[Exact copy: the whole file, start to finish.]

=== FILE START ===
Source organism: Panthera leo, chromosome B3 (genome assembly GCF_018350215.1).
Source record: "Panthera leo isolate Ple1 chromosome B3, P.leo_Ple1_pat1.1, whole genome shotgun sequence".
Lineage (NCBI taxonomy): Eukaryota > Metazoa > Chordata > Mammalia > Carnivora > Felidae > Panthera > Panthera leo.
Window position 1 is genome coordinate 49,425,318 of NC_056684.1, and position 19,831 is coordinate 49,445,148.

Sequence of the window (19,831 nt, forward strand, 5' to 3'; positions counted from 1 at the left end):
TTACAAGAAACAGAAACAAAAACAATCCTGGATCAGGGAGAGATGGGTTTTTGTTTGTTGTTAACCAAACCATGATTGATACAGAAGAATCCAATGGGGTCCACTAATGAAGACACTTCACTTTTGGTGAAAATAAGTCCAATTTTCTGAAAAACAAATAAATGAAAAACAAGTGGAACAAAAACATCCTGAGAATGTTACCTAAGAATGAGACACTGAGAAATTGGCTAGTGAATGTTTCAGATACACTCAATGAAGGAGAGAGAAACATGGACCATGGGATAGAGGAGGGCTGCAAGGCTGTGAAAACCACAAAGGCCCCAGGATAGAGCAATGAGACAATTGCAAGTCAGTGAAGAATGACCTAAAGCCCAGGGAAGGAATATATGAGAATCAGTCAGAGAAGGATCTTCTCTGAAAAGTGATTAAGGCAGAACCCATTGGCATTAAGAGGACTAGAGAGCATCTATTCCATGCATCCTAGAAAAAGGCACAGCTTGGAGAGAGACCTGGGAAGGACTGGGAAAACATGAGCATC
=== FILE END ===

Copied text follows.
Source organism: Panthera leo, chromosome B3 (genome assembly GCF_018350215.1).
Source record: "Panthera leo isolate Ple1 chromosome B3, P.leo_Ple1_pat1.1, whole genome shotgun sequence".
Lineage (NCBI taxonomy): Eukaryota > Metazoa > Chordata > Mammalia > Carnivora > Felidae > Panthera > Panthera leo.
Window position 1 is genome coordinate 49,425,318 of NC_056684.1, and position 19,831 is coordinate 49,445,148.

Sequence of the window (19,831 nt, forward strand, 5' to 3'; positions counted from 1 at the left end):
TTACAAGAAACAGAAACAAAAACAATCCTGGATCAGGGAGAGATGGGTTTTTGTTTGTTGTTAACCAAACCATGATTGATACAGAAGAATCCAATGGGGTCCACTAATGAAGACACTTCACTTTTGGTGAAAATAAGTCCAATTTTCTGAAAAACAAATAAATGAAAAACAAGTGGAACAAAAACATCCTGAGAATGTTACCTAAGAATGAGACACTGAGAAATTGGCTAGTGAATGTTTCAGATACACTCAATGAAGGAGAGAGAAACATGGACCATGGGATAGAGGAGGGCTGCAAGGCTGTGAAAACCACAAAGGCCCCAGGATAGAGCAATGAGACAATTGCAAGTCAGTGAAGAATGACCTAAAGCCCAGGGAAGGAATATATGAGAATCAGTCAGAGAAGGATCTTCTCTGAAAAGTGATTAAGGCAGAACCCATTGGCATTAAGAGGACTAGAGAGCATCTATTCCATGCATCCTAGAAAAAGGCACAGCTTGGAGAGAGACCTGGGAAGGACTGGGAAAACATGAGCATC